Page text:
McCain Takes Lead Over Obama
posted: 51 MINUTES AGO
WASHINGTON (Aug. 20) - In a sharp turnaround, Republican John McCain has opened a 5-point lead on Democrat Barack Obama in the U.S. presidential race and is seen as a stronger manager of the economy, according to a Reuters/Zogby poll released on Wednesday.
McCain leads Obama among likely U.S. voters by 46 percent to 41 percent, wiping out Obama's solid 7-point advantage in July and taking his first lead in the monthly Reuters/Zogby poll.
The reversal follows a month of attacks by McCain, who has questioned Obama's experience, criticized his opposition to most new offshore oil drilling and mocked his overseas trip.
The poll was taken Thursday through Saturday as Obama wrapped up a weeklong vacation in Hawaii that ceded the political spotlight to McCain, who seized on Russia's invasion of Georgia to emphasize his foreign policy views.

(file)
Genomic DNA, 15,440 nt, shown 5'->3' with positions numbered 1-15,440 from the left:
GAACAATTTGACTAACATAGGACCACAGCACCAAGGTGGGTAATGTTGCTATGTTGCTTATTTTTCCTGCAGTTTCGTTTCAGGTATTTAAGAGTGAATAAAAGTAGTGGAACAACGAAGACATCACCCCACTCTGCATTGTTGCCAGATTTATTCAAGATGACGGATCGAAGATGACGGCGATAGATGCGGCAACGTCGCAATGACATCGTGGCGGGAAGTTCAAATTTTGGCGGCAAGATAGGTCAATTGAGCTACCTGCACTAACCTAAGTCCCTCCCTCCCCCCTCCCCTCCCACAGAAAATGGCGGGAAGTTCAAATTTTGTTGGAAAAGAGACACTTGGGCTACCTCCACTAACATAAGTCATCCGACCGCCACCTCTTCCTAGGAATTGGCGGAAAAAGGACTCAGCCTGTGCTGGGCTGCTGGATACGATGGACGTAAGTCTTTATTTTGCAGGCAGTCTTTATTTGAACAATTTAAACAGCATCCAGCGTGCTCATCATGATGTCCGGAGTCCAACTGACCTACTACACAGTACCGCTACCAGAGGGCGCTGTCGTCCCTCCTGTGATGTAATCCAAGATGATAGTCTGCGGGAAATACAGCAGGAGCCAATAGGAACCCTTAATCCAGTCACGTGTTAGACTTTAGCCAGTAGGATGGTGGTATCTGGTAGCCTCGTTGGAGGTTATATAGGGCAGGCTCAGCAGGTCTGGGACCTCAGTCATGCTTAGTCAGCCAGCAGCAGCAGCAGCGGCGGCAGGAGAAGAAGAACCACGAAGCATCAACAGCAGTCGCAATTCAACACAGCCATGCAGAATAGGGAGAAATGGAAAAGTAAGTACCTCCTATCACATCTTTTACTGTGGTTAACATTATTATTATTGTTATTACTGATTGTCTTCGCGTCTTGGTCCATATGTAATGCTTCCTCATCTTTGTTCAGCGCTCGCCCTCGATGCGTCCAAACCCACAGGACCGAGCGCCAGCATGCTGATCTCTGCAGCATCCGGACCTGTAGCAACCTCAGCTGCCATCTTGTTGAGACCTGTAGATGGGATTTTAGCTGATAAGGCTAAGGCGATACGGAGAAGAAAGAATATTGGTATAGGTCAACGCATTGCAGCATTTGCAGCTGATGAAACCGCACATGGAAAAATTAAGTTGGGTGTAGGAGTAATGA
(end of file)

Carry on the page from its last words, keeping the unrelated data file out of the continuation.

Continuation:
"There is no doubt the campaign to discredit Obama is paying off for McCain right now," pollster John Zogby said. "This is a significant ebb for Obama."
McCain now has a 9-point edge, 49 percent to 40 percent, over Obama on the critical question of who would be the best manager of the economy -- an issue nearly half of voters said was their top concern in the November 4 presidential election.
That margin reversed Obama's 4-point edge last month on the economy over McCain, an Arizona senator and former Vietnam prisoner of war who has admitted a lack of economic expertise and shows far greater interest in foreign and military policy.
McCain has been on the offensive against Obama during the last month over energy concerns, with polls showing strong majorities supporting his call for an expansion of offshore oil drilling as gasoline prices hover near $4 a gallon.
Obama had opposed new offshore drilling, but said recently he would support a limited expansion as part of a comprehensive energy program.
That was one of several recent policy shifts for Obama, as he positions himself for the general election battle. But Zogby said the changes could be taking a toll on Obama's support, particularly among Democrats and self-described liberals.